The Ho Chi Minh Mausoleum Area

In the centre of Hanoi, a large area is devoted to Ho Chi Minh. The centrepiece is a large mausoleum where his embalmed body lies in a bier inside a glass case. Visitors must join a queue and file through the room without stopping. No photography is allowed, and all personal possessions must be left outside (provision is made for this).

It’s a macabre experience, but most visitors foreign seem to find strangely moving, perhaps due to the undisguised reverence of the Vietnamese people present.
The building was erected with assistance from the USSR, and is a good example of Soviet architecture of the period. It’s guarded by an honour guard of Vietnamese soldiers in immaculate white dress uniforms who march around the building at regular intervals.

It is open from 08.00 to 11.00 from Tuesday to Thursday, and over the weekends
In fact, Uncle Ho, as he is affectionately known in Vietnam, left directions for his cremation in his will. However, at the time of his death in 1969, the year after the Tet Offensive, the war was still raging and morale was low. Communist Party chiefs recognised his iconic status and overrode his wishes, probably a pragmatically wise decision, but ethically reprehensive.
The embalming process was undertaken by Russian experts – each year in early autumn, his body is flown to Moscow for three months for maintenance.

The grandeur of the mausoleum is a strange contrast to the simple stilt house where Ho Chi Minh lived and worked. Built in the style of ethnic minority dwellings, it overlooks a large carp pond and is a calm sanctuary. Visitors can look through the windows to see the austere furnishings and his few personal possessions. On his desk each day is a vase of his favourite blossoms, hoa hue trang, a sweetly scented flower rather like a tall white bluebell.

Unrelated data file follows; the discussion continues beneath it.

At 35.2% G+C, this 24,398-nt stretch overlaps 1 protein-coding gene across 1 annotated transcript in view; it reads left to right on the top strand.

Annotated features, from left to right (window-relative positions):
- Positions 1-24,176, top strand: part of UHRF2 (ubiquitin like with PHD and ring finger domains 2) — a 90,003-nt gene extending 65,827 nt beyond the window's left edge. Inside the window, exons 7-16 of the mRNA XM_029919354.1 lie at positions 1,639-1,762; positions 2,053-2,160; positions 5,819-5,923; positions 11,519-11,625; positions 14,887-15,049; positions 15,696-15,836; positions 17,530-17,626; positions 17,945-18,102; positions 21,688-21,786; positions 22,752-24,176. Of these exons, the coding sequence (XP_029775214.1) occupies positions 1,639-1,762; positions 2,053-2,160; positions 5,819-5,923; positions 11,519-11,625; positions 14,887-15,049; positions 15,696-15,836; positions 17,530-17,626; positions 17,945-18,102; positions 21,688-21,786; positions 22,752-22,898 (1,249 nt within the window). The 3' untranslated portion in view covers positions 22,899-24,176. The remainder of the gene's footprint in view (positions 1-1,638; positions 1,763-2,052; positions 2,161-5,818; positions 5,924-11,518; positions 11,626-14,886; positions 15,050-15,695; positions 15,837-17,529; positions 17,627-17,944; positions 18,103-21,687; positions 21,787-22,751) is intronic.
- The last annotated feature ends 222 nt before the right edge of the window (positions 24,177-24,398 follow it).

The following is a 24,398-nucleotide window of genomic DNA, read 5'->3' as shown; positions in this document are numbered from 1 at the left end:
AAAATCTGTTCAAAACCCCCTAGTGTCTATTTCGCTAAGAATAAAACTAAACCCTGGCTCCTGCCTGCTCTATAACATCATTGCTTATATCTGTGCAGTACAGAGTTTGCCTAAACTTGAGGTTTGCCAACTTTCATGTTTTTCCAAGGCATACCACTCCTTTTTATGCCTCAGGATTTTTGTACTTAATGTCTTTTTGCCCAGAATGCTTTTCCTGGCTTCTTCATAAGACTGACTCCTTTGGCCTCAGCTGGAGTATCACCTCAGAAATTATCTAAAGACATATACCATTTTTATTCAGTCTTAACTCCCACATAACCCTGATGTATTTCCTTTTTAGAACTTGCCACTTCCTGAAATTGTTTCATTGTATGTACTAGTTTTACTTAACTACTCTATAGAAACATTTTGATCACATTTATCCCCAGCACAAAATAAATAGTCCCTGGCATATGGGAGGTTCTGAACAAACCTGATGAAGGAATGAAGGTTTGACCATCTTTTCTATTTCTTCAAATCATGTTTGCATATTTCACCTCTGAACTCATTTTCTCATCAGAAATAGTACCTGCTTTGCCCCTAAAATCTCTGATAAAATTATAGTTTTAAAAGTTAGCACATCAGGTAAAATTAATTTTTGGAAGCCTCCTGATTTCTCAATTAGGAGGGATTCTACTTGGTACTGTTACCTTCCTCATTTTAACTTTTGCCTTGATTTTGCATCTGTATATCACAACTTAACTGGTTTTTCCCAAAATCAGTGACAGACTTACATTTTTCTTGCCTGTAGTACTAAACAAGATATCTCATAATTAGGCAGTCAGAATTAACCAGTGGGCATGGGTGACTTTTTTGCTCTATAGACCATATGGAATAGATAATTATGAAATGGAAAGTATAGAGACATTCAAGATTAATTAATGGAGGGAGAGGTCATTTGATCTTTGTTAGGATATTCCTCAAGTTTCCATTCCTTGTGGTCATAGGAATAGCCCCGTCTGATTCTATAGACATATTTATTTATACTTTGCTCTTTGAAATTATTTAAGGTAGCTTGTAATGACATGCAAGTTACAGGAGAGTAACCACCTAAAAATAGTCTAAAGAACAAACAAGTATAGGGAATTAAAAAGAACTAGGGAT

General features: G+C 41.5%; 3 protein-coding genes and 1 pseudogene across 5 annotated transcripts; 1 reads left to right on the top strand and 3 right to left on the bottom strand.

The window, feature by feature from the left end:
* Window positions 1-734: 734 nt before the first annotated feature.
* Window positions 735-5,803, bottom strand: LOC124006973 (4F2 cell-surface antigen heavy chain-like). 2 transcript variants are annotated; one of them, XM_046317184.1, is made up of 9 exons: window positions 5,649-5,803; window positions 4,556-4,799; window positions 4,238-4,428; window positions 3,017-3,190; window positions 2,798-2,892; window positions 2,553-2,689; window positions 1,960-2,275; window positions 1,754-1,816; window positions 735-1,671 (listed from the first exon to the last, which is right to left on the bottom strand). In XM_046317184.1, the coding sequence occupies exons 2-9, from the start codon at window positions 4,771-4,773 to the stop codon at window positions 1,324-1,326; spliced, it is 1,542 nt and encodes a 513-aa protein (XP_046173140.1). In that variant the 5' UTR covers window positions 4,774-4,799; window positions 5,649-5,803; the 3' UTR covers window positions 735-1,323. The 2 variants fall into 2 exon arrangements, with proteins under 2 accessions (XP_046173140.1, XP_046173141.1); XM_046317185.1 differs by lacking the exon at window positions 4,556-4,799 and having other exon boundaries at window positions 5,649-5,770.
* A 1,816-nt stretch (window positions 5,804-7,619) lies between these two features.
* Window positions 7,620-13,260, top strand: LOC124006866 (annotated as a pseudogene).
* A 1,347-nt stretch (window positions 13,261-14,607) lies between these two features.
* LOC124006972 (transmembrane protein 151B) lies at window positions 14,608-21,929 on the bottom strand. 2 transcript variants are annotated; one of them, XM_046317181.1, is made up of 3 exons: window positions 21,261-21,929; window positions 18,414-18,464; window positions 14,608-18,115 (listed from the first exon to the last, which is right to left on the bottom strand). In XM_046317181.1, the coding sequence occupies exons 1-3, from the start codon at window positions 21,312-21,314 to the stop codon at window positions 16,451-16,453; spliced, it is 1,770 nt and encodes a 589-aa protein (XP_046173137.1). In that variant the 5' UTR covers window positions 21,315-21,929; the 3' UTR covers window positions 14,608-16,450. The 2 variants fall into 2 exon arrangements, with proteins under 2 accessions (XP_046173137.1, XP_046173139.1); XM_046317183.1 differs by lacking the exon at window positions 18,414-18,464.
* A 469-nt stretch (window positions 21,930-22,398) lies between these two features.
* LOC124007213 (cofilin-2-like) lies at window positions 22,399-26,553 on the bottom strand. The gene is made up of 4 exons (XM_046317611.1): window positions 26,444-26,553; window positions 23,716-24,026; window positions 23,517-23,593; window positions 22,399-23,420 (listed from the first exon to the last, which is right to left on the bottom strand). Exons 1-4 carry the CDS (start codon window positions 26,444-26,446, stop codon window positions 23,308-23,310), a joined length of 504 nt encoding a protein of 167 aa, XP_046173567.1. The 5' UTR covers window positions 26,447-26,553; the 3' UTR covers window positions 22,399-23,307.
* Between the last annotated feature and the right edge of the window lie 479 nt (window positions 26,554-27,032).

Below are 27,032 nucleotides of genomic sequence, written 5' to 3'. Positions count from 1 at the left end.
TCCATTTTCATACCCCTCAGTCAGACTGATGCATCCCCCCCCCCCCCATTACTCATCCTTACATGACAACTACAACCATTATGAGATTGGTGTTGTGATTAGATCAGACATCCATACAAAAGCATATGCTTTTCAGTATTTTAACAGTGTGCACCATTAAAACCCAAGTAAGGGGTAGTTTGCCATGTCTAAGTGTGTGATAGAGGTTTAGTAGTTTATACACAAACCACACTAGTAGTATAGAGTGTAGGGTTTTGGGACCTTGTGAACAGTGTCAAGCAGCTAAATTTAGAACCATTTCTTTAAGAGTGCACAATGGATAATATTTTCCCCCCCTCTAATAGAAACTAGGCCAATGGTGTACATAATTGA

Nearby is the magnificent Presidential Palace, once the palace of the Governor-General of Indochina during the colonial period. Unfortunately, it’s not open to the public.

In the opposite direction, the Ho Chi Minh Museum provides a comprehensive overview of the man’s life and work and his vision of peace and happiness. It’s informative, but understandably overlooks some of the more risqué episodes in his life. Close by, the famous One Pillar Pagoda is worth a passing look. Although it’s one of the symbols of Hanoi, it’s something of a disappointment as it’s a modern replica.

The Ho Chi Minh Museum is open from 08.00 to 11.00 and from 13.30 to 16.30 daily.
A short walk across Da Dinh Square directly in front of the mausoleum takes you past the Tomb of the Unknown Soldier, a stunningly beautiful monument especially when illuminated at night. From there, another short walk takes you to the Hanoi Citadel.

The site of the ancient Hanoi Citadel has been occupied by the Army for many years. It is now beginning to be turned over to the Hanoi City authorities in stages. So far, a couple of impressive pagodas have been restored and made accessible. Not far away, a major excavation on the site of what will be the new National Assembly building has revealed the remains of a substantial palace complex dating from the Ly Dynasty that ruled about a millennium ago. The findings have transformed knowledge about the early history of Vietnam and its links to China.

It has recently been announced that the Army will soon hand over the remains of the Citadel’s Forbidden City to the Hanoi’s People’s Committee. After restoration work, this too will be open to visitors.

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